Coles is taking the fight to Woolworths for the first time in years, after a healthy jump in revenue.
Coles’ supermarket revenue jumped 3.1 per cent to $35 billion in the year to June, it revealed in its first full-year report – a sharp improvement on the past two years of sluggish growth (1.7 per cent in 2018 and a meagre 1.3 per cent in 2017).
And that has set up the supermarket giant to overtake its main rival for the first time in three years.
“It’ll be really touch and go to see whether Woolworths will be able to grab the ascendency just in terms of revenue growth,” IBISWorld senior industry analyst Tom Youl told The New Daily.
“In terms of the battle for market share, they’re pretty evenly poised over the 2018-19 financial year. [In] 2015-16 was the last time we really saw Coles take it to Woolworths in this respect.”
Modest price rises on the cards
Shoppers can expect to see prices (especially fresh produce) increase in coming years as a “by-product” of Coles and Woolworths’ shift away from direct price-based competition, Mr Youl added.
“Coles and Woolworths are now trying to use means other than discounts to obtain market share, which is notably loyalty programs like FlyBuys and Everyday Rewards and the collectables programs,” he said.
“Discounting will still be a feature, but it will be less prevalent than we’ve seen over the past five years or so.”
When factoring in fresh produce, Coles’ prices increased 0.8 per cent – the first time prices have lifted in many years.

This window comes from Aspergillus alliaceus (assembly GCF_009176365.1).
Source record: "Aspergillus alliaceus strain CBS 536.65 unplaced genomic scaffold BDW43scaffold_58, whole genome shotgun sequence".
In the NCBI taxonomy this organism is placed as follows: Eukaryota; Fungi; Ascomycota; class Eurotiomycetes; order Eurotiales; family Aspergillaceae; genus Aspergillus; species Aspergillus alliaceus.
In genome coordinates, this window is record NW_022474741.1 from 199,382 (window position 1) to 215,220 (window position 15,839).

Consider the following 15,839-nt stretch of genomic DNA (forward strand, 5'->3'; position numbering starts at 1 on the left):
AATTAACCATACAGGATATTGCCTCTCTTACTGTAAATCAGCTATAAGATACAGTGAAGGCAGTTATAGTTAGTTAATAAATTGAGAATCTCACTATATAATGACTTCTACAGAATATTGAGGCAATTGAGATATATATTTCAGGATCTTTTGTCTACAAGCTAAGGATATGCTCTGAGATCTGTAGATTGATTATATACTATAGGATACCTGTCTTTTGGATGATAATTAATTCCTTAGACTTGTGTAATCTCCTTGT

Excluding fresh produce, overall prices did come down but at a much slower rate than normal, Mr Youl said, and the outlook for the next two years is for prices to slowly rise.
Supermarkets addressing wrong problems
Both Coles and Woolworths are increasing their ready-meal offerings and building more convenience-style stores to better compete with low-cost competitors like Aldi and Costco, Mr Youl said.
“Woolworths’ Metro stores are a really good example of that,” he said.
“They’re smaller stores which look a little more upmarket and premium, and we’ve seen both [chains] start doing more pre-packaged meals which have higher margins than fresh produce.”
The tactic appears to be paying off, but Choice director of research and testing Matthew Steen told The New Daily that it ignores the two biggest problems consumers have with supermarkets – excessive packaging and a lack of locally-sourced produce.
“[But] It seems like Coles and Woolworths are actually going in the opposite direction,” Mr Steen said.
Woolworths and Coles took the two bottom spots in Choice’s Supermarket Satisfaction Survey, with shoppers disappointed not only by the stores’ packaging and supply chain, but by the lack of staffing and long checkout queues.
The survey also found 54 per cent of shoppers see little or no difference between the two supermarket titans.
Coles petrol pumps leaking money
The drastic improvement in supermarket revenue was not enough to stop Coles’ overall profits dropping a sizeable 8.1 per cent over the year.
The bulk of that was driven by a 13 per cent drop in fuel volumes from the business’s Coles Express petrol stations.
Coles reported “encouraging” signs that fuel volumes will grow in 2020 (driven by more competitive fuel pricing and the Little Shop 2 promotion), but expects that growth to “take time” and earnings to remain soft in the near future.